Focus on Friendship: Relationships, Inclusion, and Social Well-Being

  • Laura T. EisenmanEmail author
  • Brian Freedman
  • Marisa Kofke
Part of the Springer Series on Child and Family Studies book series (SSCFS)


Friendships are a key to social well-being for people with and without intellectual and developmental disabilities. Having a variety of social relationships is important, yet friendships have a unique role in people’s lives. Studies about the perspectives of people with intellectual and developmental disabilities note the added value they assign to friendship versus familial and other relationships. Unfortunately, people with intellectual and developmental disabilities typically experience less social-connectedness and fewer intimate relationships than peers without disabilities. Aligned with positive psychology and disability studies frameworks, this chapter examines practices that create opportunities for friendship based on a strengths-based perspective, account for individual choice and agency across a range of capabilities, and value disability as a natural part of human diversity.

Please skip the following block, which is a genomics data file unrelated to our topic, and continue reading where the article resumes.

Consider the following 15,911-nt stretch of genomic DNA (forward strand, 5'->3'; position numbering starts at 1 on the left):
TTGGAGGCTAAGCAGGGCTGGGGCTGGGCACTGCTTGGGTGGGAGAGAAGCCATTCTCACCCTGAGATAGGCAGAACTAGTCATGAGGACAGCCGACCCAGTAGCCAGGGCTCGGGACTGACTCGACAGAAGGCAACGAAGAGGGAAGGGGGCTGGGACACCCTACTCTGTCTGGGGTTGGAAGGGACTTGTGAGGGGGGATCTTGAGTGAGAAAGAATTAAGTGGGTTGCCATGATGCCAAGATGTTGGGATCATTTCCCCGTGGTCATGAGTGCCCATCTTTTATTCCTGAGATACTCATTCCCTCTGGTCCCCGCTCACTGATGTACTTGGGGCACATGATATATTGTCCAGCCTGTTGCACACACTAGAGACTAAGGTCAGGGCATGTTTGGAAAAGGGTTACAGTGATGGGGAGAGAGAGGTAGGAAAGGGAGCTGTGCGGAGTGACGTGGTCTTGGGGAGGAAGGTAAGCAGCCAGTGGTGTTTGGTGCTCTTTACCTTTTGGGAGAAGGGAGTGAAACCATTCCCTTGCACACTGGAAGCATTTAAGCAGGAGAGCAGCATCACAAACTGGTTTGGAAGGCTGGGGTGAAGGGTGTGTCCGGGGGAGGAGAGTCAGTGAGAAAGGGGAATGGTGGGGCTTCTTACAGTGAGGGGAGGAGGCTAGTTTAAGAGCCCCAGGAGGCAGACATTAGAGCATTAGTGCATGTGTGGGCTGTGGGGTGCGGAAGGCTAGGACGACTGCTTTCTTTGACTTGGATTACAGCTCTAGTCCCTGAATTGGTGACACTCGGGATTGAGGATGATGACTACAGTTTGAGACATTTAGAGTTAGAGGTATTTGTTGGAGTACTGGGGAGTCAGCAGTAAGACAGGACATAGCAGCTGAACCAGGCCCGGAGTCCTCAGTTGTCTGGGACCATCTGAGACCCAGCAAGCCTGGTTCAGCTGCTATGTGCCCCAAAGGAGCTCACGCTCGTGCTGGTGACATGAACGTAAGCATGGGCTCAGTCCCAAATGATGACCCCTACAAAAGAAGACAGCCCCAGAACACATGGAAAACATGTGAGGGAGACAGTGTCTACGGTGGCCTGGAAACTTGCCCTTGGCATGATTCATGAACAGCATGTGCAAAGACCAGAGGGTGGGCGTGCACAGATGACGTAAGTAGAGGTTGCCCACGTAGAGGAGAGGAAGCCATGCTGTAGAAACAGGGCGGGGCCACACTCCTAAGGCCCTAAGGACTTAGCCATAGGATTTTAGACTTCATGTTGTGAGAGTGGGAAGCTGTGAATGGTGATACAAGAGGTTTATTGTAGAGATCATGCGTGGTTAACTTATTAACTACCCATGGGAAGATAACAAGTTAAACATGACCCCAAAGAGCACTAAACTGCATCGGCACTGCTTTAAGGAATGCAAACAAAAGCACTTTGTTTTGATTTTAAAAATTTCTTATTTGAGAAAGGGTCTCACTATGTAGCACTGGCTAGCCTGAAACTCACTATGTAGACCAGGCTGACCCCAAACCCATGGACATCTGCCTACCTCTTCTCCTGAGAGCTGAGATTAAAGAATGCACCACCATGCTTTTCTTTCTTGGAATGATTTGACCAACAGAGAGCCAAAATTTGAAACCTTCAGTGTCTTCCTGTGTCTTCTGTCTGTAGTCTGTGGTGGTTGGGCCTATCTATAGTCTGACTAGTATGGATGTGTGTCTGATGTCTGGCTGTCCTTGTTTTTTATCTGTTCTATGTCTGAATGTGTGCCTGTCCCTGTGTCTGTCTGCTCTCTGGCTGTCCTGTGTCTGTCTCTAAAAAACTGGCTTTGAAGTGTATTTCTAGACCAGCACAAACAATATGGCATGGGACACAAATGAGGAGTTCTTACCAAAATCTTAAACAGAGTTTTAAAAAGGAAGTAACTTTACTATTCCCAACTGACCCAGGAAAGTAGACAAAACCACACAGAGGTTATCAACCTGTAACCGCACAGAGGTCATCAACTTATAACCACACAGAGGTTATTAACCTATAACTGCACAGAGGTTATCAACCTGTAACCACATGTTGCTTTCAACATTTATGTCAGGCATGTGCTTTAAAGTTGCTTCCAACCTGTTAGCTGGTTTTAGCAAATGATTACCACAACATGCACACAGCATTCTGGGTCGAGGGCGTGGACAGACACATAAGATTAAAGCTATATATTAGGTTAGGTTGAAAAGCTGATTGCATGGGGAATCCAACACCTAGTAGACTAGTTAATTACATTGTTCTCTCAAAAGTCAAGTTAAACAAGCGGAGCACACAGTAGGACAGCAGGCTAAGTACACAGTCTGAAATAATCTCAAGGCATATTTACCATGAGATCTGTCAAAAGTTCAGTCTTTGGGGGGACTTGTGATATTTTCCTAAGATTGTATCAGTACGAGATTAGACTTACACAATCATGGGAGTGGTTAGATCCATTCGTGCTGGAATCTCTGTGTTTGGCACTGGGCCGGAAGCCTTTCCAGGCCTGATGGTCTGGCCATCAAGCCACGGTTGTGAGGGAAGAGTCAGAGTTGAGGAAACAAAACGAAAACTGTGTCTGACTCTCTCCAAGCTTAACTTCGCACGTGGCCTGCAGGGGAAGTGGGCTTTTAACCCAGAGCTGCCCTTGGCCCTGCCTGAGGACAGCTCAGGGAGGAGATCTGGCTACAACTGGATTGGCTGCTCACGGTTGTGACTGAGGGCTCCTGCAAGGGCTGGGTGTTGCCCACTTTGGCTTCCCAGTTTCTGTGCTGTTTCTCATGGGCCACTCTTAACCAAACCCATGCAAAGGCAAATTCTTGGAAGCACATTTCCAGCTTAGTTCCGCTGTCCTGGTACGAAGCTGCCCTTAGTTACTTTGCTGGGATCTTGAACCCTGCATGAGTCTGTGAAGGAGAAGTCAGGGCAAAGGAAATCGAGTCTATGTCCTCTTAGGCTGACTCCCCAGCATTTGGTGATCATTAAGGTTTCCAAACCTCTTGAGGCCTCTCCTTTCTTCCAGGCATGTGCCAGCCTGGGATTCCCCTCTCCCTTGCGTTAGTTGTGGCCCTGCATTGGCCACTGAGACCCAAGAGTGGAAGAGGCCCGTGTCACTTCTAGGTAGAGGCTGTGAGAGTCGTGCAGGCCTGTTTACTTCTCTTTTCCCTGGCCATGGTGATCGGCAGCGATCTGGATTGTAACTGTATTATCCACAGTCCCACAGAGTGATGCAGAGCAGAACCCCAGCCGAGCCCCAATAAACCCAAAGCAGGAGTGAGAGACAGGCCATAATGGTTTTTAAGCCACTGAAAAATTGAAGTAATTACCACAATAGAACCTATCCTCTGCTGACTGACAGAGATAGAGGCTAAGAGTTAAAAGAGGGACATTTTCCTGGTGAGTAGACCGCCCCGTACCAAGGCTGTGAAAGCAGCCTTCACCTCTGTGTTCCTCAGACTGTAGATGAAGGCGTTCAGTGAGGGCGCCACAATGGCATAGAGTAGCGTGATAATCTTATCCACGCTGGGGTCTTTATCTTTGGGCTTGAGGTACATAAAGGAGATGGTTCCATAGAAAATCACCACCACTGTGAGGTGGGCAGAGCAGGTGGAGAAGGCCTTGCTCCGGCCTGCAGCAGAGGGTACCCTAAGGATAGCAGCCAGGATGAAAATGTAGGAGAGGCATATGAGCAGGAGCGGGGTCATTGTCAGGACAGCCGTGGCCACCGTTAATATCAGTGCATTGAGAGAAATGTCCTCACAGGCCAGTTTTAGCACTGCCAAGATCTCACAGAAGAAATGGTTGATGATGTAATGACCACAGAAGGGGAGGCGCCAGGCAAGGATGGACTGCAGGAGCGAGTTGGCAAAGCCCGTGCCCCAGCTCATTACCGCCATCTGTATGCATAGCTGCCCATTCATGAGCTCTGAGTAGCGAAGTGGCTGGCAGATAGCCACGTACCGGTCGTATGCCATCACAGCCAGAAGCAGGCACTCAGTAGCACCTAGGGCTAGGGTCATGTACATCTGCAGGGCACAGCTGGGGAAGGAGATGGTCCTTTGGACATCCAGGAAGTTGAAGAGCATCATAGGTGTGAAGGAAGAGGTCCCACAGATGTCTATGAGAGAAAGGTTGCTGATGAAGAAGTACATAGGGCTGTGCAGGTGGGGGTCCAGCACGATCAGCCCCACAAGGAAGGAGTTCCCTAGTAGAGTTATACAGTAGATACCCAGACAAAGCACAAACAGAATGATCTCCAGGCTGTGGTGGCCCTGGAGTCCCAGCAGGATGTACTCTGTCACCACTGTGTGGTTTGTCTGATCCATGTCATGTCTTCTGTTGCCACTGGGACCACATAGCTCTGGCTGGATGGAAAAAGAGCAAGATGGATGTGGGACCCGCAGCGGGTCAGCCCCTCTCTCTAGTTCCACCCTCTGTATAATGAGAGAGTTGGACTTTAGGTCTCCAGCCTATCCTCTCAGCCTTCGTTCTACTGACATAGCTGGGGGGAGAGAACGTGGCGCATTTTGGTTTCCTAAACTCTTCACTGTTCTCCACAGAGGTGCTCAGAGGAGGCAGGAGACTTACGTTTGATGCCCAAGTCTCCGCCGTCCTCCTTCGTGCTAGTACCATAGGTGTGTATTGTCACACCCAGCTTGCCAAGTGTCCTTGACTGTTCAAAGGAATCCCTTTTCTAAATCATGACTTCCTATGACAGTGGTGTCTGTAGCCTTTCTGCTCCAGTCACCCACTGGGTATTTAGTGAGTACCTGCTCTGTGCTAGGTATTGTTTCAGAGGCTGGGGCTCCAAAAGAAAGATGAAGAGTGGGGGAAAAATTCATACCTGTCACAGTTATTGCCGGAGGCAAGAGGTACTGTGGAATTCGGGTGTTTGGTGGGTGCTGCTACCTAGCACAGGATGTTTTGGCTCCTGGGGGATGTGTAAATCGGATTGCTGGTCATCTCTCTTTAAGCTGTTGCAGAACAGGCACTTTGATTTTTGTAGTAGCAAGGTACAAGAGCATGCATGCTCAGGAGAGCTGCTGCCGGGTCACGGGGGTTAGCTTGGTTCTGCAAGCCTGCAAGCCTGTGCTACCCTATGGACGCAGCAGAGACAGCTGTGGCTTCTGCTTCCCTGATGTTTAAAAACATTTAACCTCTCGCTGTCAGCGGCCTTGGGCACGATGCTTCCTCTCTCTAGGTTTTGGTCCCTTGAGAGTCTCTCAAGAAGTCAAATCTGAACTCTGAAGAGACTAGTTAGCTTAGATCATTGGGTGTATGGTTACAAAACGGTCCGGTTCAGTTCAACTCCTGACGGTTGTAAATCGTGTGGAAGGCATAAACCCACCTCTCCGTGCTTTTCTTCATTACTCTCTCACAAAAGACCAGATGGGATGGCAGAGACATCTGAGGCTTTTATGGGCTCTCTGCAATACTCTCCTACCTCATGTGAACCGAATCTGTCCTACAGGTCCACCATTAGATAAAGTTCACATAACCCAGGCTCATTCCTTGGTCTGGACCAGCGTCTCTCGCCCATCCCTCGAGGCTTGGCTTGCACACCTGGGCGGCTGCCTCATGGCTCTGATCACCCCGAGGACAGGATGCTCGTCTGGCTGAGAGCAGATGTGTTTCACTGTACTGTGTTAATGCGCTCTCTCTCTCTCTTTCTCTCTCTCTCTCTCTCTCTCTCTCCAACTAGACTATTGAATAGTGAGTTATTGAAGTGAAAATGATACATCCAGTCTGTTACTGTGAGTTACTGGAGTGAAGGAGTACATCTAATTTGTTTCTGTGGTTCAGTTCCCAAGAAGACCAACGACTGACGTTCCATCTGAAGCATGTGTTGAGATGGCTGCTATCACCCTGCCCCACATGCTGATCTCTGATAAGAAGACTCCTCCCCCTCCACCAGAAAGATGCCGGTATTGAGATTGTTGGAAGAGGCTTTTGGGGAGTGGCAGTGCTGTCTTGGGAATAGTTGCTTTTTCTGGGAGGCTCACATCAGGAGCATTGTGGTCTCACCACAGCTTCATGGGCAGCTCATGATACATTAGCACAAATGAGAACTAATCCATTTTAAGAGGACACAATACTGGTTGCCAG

Making friends Peers Interventions Social ecology Cultural context Organizations 


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Copyright information

© Springer International Publishing AG 2017

Authors and Affiliations

  • Laura T. Eisenman
    • 1
    Email author
  • Brian Freedman
    • 2
  • Marisa Kofke
    • 3
  1. 1.School of Education, College of Education and Human DevelopmentUniversity of DelawareNewarkUSA
  2. 2.Center for Disabilities Studies, College of Education and Human DevelopmentUniversity of DelawareNewarkUSA
  3. 3.University of DelawareNewarkUSA

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